Paul VI Audience Hall Wednesday, 16 January 2019
Fr. Peter Charles Crowther obl. sbso | The Presbytery, Bury Lane, Withnell, Chorley, PR6 8SD | Tel 01254 830 995 | Reg Charity: 232709
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Dear Brothers and Sisters, Good morning!
Continuing the catecheses on the ‘Lord’s Prayer’, today we shall begin with the observation that in the New Testament, the prayer seems to arrive at the essential, actually focusing on a single word: Abba, Father.
We have heard what Saint Paul writes in the Letter to the Romans: “you did not receive the spirit of slavery to fall back into fear, but you have received the spirit of sonship. When we cry, ‘Abba, Father!’”(8:15). And the Apostle says to the Galatians: “And because you are sons, God has sent the Spirit of his Son into our hearts, crying, ‘Abba! Father!’” (Gal 4:6). The same invocation, in which all the novelty of the Gospel is condensed, recurs twice. After meeting Jesus and hearing his preaching, a Christian no longer considers God as a tyrant to be feared; he is no longer afraid but feels trust in Him expand in his heart: he can speak with the Creator by calling him ‘Father’. The expression is so important for Christians that it is often preserved intact, in its original form: ‘Abba’.
In the New Testament it is rare for Aramaic expressions to be translated into Greek. We have to imagine that the voice of Jesus himself has remained in these Aramaic words as if ‘recorded’: they have respected Jesus’ idiom. In the first words of the ‘Our Father’ we immediately find the radical newness of Christian prayer.
It does not simply use a symbol — in this case, the father figure — to connect to the mystery of God; it is instead about having, so to speak, Jesus’ entire world poured into one’s heart. If we do this, we can truly pray the ‘Our Father’. Saying ‘Abba’ is something much more intimate, more moving than simply calling God ‘Father’. This is why someone has proposed translating this original Aramaic word ‘Abba’ with ‘Dad’ or ‘Papa’. Instead of saying ‘our Father’, saying ‘Dad, Papa’. We shall continue to say ‘our Father’ but with the heart we are invited to say ‘Dad’, to have a relationship with God like that of a child with his dad, who says ‘dad’ and says ‘papa’. Indeed, these expressions evoke affection, they evoke warmth, something that casts us into the context of childhood: the image of a child completely enveloped in the embrace of a father who feels infinite tenderness for him. And for this reason, dear brothers and sisters, in order to pray properly, one must come to have a child’s heart. Not a self-
But of course the Gospels better explain the meaning of this word. What does this word mean to Jesus? The ‘Our Father’ takes on meaning and colour if we learn to pray it after having read, for example, the Parable of the Merciful Father, in Chapter 15 of Luke (cf. Lk 15:11-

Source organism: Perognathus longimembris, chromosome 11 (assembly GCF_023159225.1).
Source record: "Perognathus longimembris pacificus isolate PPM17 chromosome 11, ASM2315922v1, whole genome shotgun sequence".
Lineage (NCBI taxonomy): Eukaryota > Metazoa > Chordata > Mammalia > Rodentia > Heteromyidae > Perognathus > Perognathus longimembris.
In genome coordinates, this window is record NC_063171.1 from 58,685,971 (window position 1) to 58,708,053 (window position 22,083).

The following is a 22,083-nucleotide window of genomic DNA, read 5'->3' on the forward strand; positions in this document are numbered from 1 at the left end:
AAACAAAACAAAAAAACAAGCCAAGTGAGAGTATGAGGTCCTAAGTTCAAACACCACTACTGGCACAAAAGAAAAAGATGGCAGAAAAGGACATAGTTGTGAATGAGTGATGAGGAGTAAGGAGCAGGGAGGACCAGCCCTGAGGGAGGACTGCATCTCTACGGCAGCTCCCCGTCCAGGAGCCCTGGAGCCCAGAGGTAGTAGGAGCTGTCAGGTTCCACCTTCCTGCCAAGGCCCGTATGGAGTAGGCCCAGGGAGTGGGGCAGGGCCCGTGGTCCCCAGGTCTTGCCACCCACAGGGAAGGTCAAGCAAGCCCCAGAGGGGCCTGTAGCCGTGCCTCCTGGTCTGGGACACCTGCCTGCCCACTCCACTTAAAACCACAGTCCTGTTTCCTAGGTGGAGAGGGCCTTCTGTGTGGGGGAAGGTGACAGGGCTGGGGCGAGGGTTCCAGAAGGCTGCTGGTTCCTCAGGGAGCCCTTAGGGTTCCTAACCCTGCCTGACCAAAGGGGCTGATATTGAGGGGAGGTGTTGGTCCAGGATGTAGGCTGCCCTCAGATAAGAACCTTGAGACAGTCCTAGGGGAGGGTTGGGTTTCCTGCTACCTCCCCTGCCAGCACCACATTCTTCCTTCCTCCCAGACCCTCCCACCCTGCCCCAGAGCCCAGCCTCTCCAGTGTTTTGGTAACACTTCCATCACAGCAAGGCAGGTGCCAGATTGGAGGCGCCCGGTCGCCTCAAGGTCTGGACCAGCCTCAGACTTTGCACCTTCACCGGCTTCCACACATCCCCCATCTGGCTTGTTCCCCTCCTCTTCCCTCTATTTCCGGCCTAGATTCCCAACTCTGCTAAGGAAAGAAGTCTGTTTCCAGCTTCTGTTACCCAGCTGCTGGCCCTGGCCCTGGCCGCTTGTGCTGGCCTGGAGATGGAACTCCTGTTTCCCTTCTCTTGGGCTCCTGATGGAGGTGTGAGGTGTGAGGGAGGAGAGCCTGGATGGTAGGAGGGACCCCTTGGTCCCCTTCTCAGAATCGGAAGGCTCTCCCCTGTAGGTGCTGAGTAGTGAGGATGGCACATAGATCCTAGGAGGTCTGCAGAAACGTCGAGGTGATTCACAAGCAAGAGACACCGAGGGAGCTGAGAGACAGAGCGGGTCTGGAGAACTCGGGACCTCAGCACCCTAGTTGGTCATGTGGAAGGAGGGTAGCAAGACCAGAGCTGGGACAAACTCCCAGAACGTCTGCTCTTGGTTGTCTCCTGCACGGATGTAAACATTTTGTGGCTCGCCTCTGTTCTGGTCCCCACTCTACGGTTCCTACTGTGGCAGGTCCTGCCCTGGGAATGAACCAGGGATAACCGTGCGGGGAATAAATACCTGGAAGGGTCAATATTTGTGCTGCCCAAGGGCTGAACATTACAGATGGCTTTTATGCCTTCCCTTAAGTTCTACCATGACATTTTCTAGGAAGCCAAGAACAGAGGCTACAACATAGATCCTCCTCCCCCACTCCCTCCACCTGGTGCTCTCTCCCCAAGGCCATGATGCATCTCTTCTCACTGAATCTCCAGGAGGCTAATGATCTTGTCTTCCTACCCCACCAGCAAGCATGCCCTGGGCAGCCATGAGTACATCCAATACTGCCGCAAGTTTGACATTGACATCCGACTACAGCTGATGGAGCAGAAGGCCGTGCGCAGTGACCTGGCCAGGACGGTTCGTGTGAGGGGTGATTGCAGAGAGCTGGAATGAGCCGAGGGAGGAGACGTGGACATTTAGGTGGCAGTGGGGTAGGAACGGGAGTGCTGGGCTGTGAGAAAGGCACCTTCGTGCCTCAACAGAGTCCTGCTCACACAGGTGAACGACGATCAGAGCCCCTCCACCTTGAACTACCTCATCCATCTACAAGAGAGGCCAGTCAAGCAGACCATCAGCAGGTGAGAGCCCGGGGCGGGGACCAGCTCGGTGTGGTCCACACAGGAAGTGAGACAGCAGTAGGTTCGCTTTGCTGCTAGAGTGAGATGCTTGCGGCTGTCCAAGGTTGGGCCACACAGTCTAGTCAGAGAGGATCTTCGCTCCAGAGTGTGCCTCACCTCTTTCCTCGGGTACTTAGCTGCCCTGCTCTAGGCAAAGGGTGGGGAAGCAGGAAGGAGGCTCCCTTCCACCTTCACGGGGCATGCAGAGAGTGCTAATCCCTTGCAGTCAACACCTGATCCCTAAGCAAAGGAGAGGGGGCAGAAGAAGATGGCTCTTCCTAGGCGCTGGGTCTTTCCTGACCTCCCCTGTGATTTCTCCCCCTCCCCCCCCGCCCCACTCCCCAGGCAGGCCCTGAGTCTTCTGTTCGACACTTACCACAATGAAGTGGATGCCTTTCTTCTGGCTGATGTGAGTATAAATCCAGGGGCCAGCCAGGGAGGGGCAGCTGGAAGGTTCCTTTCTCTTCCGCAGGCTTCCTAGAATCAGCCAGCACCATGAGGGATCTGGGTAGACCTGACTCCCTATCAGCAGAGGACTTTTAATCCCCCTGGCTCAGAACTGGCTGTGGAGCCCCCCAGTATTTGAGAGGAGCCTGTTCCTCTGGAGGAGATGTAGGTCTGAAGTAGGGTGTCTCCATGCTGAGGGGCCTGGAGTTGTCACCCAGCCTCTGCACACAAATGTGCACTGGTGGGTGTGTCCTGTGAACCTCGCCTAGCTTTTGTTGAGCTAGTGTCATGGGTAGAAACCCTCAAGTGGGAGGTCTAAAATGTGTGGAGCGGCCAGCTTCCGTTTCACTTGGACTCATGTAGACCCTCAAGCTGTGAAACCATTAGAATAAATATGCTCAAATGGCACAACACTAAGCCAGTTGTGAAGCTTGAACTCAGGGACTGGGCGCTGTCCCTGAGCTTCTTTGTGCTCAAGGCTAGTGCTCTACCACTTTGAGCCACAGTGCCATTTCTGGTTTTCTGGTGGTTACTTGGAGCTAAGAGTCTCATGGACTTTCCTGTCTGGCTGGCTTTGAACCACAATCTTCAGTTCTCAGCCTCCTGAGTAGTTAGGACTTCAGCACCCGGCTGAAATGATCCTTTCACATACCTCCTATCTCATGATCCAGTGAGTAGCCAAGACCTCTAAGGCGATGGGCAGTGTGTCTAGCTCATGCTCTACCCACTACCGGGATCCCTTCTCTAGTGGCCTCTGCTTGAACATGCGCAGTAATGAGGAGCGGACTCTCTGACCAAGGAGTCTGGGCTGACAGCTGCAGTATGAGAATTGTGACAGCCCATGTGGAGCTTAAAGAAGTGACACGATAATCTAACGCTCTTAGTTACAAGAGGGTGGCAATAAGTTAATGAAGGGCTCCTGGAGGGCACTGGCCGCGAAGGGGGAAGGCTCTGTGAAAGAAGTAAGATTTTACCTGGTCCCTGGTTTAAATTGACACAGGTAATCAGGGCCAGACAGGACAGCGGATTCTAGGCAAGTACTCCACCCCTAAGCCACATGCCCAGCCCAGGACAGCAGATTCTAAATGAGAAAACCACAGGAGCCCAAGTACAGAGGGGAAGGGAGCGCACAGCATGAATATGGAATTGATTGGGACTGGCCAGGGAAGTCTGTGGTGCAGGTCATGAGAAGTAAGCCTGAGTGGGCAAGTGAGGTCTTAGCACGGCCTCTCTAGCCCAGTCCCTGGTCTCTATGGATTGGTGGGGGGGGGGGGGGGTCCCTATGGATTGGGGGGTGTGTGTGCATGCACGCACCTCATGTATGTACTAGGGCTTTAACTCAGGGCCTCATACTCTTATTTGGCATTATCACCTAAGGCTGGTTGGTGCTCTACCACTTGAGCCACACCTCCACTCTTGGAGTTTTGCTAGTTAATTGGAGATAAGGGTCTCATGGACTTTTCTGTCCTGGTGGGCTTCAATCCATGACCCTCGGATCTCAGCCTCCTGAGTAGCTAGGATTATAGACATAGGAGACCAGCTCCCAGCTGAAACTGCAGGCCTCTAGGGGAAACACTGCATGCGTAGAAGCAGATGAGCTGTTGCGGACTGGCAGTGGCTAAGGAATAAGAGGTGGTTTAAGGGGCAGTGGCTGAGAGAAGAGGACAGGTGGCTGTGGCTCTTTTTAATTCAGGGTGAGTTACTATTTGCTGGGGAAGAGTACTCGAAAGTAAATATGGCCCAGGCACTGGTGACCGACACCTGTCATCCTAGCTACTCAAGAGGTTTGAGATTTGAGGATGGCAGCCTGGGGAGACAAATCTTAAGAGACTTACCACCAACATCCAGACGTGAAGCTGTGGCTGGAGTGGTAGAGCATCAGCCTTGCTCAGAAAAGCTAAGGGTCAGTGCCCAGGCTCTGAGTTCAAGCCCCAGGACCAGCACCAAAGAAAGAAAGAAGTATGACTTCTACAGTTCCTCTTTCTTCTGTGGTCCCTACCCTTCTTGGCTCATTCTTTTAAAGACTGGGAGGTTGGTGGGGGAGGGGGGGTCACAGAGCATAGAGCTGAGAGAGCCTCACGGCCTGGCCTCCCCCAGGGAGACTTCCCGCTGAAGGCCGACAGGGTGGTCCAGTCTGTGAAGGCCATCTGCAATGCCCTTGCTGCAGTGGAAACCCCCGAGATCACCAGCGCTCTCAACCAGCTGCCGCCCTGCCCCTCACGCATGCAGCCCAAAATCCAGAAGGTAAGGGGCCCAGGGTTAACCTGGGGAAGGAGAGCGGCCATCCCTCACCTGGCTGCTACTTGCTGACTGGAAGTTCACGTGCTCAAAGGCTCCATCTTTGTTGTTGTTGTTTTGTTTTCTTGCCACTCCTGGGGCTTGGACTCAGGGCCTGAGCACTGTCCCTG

Where in You is vengeance, the demand for justice, anger at your wounded honour? And God would respond: I know only love.
In that parable the father’s manner of conduct somehow recalls the spirit of a mother. It is especially mothers who excuse their children, who protect them, who do not suspend empathy for them, who continue to love them, even when they would no longer deserve anything.
It is enough to evoke this single expression — Abba — for Christian prayer to develop. And in his Letters, Saint Paul follows this same path, because it is the path taught by Jesus: in this invocation there is a force that draws all the rest of the prayer.
God seeks you, even if you do not seek him. God loves you, even if you have forgotten about him. God glimpses beauty in you, even if you think you have squandered all your talents in vain. God is not only a father; he is like a mother who never stops loving her little child. On the other hand, there is a ‘gestation’ that lasts forever, well beyond the nine months of the physical one; it is a gestation that engenders an infinite cycle of love.
For a Christian, praying is simply saying ‘Abba’; it is saying ‘Dad’, saying ‘Papa’, saying ‘Father’ but with a child’s trust.
It may be that we too happen to walk on paths far from God, as happened to the prodigal son; or to sink into a loneliness that makes us feel abandoned in the world; or, even to make mistakes and be paralyzed by a sense of guilt. In those difficult moments, we can still find the strength to pray, to begin again with the word ‘Abba’, but said with the tender feeling of a child: ‘Abba’, ‘Dad’. He does not hide his face from us. Remember well: perhaps one has bad things within, things he does not know how to resolve, much bitterness for having done this and that.... He does not hide His face. He does not close himself off in silence. Say ‘Father’ to Him and He will answer you. You have a father. ‘Yes, but I am a delinquent...’. But you have a father who loves you! Say ‘Father’ to him, start to pray in this way, and in the silence he will tell us that he has never lost sight of us. ‘But Father, I have done this...’. — ‘I have never lost sight of you; I have seen everything. But I have always been there, close to you, faithful to my love for you’. That will be his answer. Never forget to say ‘Father’. Thank you.
This coming Friday, with the celebration of Vespers in the Basilica of Saint Paul Outside-
I welcome the English-
I address a particular thought to young people, to the elderly, to the sick and to newlyweds, who are so numerous. I wish that for each one this encounter may revive communion with the universal ministry of the Successor of Peter and, at the same time, be an occasion of renewal and spiritual grace. I invoke the joy and peace of the Lord Jesus upon you all!